Newman theatre director adapts ‘Dante’s Inferno’ for the stage

Feb 20, 2020

Likely its largest production to date, the Newman Theatre Department is taking on the beast of “Dante’s Inferno,” a verse adaptation of Dante Alighieri’s original story by Director of Theatre Mark Mannette.

Embarking on a journey through hell, the play will include many elements of spectacle, such as dance, film, puppets and an original soundtrack.

Virgil (Lucas Farney) and Dante (Matthew Clark) on film set.

“Dante had an obsession with threes. Satan is a three-faced beast, and Cerberus is a three-headed beast, so I keep saying that the whole project is a three-headed beast because it is huge,” Manette said. “I’m working with double the design team. Normally I might work with a set designer, a lighting designer and a costume designer; but this one’s different because I’ve got a whole film designer, I’ve got a mask and puppet designer, the sound designer is basically doing soundscape.”

For this production, Mannette is wearing not three but four hats, as director, producer, set designer and playwright. While all of those tasks together create a pressing challenge now, the true feat began 10 years ago, when Mannette began adapting the text for stage.

“It did take 10 years. It took approximately three years for the first draft, which was completely based on the (Henry Wadsworth) Longfellow translation. I feel akin to Longfellow naturally; we were both born in the same city, we’re natives of the same state. In the city I was born in, there’s a statue of Longfellow there. As a young man, I played Longfellow in a musical. He had mostly an academic career, which is an important part of my life.”

Longfellow completed the first American translation of Dante’s “Inferno.”

Just like Longfellow, Mannette took his own trip to Italy, which deeply inspired him, fueling the fire for his theatrical adaptation. 

“I lived abroad in Italy for three months. I stayed in a castle that was built in the mid-thirteenth century, and Dante was born in the mid-thirteenth century, so that castle was in effect during his lifetime. He references the Adige river valley, and that was the river valley that this castle was in.” 

The first draft was hardly the end of this dramatic adaptation as Mannette recognized the potential in translations other than Longfellow’s. 

“We staged a memorized version of cantos one and two (of Dante’s ‘Inferno’) and had some feedback, and through the discussion, it became obvious to me that there were other possibilities than Longfellow’s (translation). So I started amassing a collection of various translations.”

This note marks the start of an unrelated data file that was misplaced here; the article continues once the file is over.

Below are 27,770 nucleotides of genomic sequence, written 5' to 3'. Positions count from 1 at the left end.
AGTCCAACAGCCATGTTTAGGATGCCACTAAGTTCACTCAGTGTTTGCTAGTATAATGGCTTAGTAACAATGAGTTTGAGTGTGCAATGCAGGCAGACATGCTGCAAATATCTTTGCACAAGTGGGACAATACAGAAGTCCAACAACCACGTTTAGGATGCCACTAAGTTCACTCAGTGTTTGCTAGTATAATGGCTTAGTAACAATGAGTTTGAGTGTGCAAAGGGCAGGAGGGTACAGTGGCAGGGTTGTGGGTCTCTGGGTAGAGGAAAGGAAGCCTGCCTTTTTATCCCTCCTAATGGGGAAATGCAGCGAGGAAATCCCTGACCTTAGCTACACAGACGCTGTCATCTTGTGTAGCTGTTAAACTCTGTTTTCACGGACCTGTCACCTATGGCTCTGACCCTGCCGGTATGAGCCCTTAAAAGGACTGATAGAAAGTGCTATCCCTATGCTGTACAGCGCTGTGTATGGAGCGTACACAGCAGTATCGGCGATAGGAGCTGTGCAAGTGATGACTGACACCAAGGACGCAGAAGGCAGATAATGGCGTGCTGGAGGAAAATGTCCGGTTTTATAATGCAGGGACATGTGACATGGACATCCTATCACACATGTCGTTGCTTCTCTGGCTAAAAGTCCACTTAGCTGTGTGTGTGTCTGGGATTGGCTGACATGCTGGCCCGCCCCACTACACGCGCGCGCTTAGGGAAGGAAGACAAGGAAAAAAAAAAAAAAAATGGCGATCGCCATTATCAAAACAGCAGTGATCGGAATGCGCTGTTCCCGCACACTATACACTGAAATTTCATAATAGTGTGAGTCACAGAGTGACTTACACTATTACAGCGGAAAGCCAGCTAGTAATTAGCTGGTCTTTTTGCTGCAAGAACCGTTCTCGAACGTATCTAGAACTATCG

At this, Mannette began presenting the copies of his collection, one-by-one, until he had produced a stack of six on his desk. 

“Not only are they on the desk in my office at work, but on the nightstand next to my bed at home. At any given moment in time, there were 12 active translations that I consulted on the second draft — the second draft took the additional seven years.”

Mark Mannette with an “Inferno” graphic, a variety of translations and a document of his translation comparisons.

Mannette wanted his adaptation to be in iambic pentameter and wanted to tell a clear story, resulting in his need to reference various translations.

“Every time I would work on a canto, I would line up the Longfellow translation with four or five other translations. And if I didn’t like what I had in those five, I had access to some of the other ones. I would also frequently double-check the Italian.”

With Mannette working in tandem with the English department and the theatre department collaborating with them for Newman’s Literary Festival, both departments agreed it was time for an Inferno-themed LitFest, during which Mannette was to premiere his theatrical adaptation.

By putting on this massive show, Mannette wishes to “illustrate my original thesis that ‘Dante’s Inferno’ can be put up on the stage, and I hope that it has life beyond Wichita, Kansas, and can play in major cities, and I can get it published. Those are my hopes for the future.”

“Dante’s Inferno” performances will be held at 7 p.m., March 5, 6 and 7 and 2 p.m. March 8 in Performance Hall of DeMattias Fine Arts Center.

Tickets may be purchased at the door starting one hour before show time. Prices are $15 for the general public, $10 for seniors and military and $5 for students.